ROCK ISLAND ARSENAL, Ill. -- First Army warrant officers are part of two groups that are celebrating their centennial this year.

"This is the 100th year anniversary of the warrant officer and it falls in line with First Army being 100 years old," said Chief Warrant Officer 5 Darryl Sams, a First Army personnel management officer.

And for the first time in those 100 years, First Army held a warrant officer summit. From May 15-16, warrant officers from all First Army brigades, as well as other commands, gathered in First Army headquarters here. Chief Warrant Officer 4 Sherry Freeman, a First Army human resources technician, said the summit served to "empower warrant officers to find creative ways to support the First Army mission."

The summit included sessions on warrant officer professional development, leadership, human resources, and history. "It was very helpful for warrant officers to be able to put names to faces and to create a First Army network," Freeman said.

Maj. Gen. Chris Gentry, First Army deputy commanding general for support, told the nearly 50 attendees they are an integral part of a crucial mission.

"We're here to do one thing in First Army: Train Soldiers. And that's a pretty serious business. Because when they leave the mobilization station, they go potentially into harm's way," Gentry said. "Sixty-five percent of the combat support capability is in the Reserve Component, which means the Army can't go to war without those forces."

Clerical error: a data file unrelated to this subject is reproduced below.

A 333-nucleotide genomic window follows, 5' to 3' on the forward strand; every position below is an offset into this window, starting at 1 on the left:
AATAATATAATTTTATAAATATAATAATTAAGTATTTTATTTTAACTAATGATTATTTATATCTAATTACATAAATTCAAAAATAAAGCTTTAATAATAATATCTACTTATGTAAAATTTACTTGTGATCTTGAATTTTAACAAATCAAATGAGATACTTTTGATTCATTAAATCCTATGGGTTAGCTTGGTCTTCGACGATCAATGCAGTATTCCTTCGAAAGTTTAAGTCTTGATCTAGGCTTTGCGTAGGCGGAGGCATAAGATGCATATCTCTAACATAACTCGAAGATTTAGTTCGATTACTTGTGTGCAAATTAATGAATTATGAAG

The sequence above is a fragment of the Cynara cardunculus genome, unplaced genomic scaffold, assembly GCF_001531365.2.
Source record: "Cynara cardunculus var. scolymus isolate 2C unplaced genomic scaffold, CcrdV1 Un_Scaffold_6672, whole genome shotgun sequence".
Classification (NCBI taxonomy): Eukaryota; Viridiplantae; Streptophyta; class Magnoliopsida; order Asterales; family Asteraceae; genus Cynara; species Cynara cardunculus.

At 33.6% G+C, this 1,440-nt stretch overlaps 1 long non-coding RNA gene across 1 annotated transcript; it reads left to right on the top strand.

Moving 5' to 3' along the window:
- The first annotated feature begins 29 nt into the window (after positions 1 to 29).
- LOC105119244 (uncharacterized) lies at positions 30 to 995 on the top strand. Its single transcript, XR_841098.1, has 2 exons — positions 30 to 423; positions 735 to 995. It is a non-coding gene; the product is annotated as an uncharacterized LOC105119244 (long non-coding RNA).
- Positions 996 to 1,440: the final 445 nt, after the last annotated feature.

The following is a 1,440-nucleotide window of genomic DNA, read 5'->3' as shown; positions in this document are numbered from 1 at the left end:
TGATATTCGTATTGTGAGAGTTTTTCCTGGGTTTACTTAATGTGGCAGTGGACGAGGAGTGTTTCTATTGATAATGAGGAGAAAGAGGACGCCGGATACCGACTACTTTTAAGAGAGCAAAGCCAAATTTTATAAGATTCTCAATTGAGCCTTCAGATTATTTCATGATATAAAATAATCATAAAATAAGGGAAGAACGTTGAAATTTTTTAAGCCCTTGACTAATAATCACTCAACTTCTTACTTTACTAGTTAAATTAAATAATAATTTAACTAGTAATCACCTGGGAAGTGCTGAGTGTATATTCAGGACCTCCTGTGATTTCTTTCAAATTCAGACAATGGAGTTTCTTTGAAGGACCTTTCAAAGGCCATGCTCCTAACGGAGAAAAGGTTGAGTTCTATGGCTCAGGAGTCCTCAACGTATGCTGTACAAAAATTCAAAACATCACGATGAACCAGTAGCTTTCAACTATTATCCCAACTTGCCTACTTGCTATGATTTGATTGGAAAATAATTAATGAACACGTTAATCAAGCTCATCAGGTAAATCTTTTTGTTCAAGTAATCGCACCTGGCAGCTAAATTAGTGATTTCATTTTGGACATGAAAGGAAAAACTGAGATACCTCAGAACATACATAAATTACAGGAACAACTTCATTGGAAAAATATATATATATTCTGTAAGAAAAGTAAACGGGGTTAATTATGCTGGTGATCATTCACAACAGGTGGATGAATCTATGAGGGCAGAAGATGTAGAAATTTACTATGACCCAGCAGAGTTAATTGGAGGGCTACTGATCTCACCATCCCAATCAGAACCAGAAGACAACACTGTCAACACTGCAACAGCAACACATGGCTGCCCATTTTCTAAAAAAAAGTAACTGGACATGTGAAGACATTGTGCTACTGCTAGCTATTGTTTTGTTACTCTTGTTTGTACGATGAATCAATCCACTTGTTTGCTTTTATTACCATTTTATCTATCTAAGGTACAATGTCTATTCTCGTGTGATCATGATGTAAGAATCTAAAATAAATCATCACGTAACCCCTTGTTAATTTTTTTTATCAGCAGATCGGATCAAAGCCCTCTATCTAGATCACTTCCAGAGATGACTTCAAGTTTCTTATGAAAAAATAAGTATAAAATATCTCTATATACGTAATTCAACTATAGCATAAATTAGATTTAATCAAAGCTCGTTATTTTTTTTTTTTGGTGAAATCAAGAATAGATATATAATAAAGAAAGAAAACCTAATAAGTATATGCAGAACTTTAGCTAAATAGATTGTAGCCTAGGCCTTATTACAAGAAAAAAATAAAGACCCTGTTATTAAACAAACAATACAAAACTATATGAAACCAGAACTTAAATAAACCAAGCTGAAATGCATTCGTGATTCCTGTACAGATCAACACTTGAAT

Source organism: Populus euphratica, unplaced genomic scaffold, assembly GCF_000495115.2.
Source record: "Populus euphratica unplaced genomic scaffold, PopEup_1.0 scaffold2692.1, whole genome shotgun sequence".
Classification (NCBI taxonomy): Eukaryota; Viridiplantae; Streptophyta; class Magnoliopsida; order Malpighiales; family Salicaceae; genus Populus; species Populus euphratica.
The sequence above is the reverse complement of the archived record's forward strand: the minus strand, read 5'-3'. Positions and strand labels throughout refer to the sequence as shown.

Gentry stressed the importance of warrant officers in helping make sure those forces are ready. "You're going to get units and leaders at exercises that are struggling," he said. "But you've got to be able to take that and meld it and work with it. And if you can leave that exercise and look yourself in the mirror and say, 'I have done my best to get that done,' then you can leave with a clear conscience."

Gentry added that since warrant officers occupy a unique niche in the Army's command structure, they carry with them certain amounts of responsibility and prestige.

"Never underestimate the value that your leadership has," he said. "You wear that bar and that means something. It's technical expertise, it's experience, it's leadership, and it influences people. Whenever you walk into room, you automatically get a certain degree of respect."

Sams declared the summit a success and said plans are to make it an annual event. "We accomplished the commanding general's priorities. We've just got to refine them," he said. "We're looking forward to next year and beyond that. We're going to build on what we started."